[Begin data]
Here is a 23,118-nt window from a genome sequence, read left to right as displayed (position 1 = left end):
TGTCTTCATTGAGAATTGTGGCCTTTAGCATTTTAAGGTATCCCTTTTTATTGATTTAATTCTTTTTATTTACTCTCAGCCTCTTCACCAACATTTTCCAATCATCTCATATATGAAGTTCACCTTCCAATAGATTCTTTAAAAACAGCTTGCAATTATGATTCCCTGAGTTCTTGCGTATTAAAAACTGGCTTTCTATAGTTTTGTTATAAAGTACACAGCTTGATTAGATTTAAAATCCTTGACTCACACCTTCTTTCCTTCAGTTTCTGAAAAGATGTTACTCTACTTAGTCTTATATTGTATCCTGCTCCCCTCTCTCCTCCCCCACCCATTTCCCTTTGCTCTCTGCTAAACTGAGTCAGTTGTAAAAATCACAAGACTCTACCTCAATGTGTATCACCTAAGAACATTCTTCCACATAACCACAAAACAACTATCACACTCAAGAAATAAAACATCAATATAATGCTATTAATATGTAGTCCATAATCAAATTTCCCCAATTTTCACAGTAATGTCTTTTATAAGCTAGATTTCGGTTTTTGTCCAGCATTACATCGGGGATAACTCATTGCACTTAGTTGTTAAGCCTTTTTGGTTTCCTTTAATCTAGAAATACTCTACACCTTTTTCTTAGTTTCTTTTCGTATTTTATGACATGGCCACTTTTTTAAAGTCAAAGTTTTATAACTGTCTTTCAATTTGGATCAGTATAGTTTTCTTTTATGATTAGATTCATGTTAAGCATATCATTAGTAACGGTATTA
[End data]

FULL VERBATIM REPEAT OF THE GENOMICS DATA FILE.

Here is a 23,118-nt window from a genome sequence, read left to right as displayed (position 1 = left end):
TGTCTTCATTGAGAATTGTGGCCTTTAGCATTTTAAGGTATCCCTTTTTATTGATTTAATTCTTTTTATTTACTCTCAGCCTCTTCACCAACATTTTCCAATCATCTCATATATGAAGTTCACCTTCCAATAGATTCTTTAAAAACAGCTTGCAATTATGATTCCCTGAGTTCTTGCGTATTAAAAACTGGCTTTCTATAGTTTTGTTATAAAGTACACAGCTTGATTAGATTTAAAATCCTTGACTCACACCTTCTTTCCTTCAGTTTCTGAAAAGATGTTACTCTACTTAGTCTTATATTGTATCCTGCTCCCCTCTCTCCTCCCCCACCCATTTCCCTTTGCTCTCTGCTAAACTGAGTCAGTTGTAAAAATCACAAGACTCTACCTCAATGTGTATCACCTAAGAACATTCTTCCACATAACCACAAAACAACTATCACACTCAAGAAATAAAACATCAATATAATGCTATTAATATGTAGTCCATAATCAAATTTCCCCAATTTTCACAGTAATGTCTTTTATAAGCTAGATTTCGGTTTTTGTCCAGCATTACATCGGGGATAACTCATTGCACTTAGTTGTTAAGCCTTTTTGGTTTCCTTTAATCTAGAAATACTCTACACCTTTTTCTTAGTTTCTTTTCGTATTTTATGACATGGCCACTTTTTTAAAGTCAAAGTTTTATAACTGTCTTTCAATTTGGATCAGTATAGTTTTCTTTTATGATTAGATTCATGTTAAGCATATCATTAGTAACGGTATTA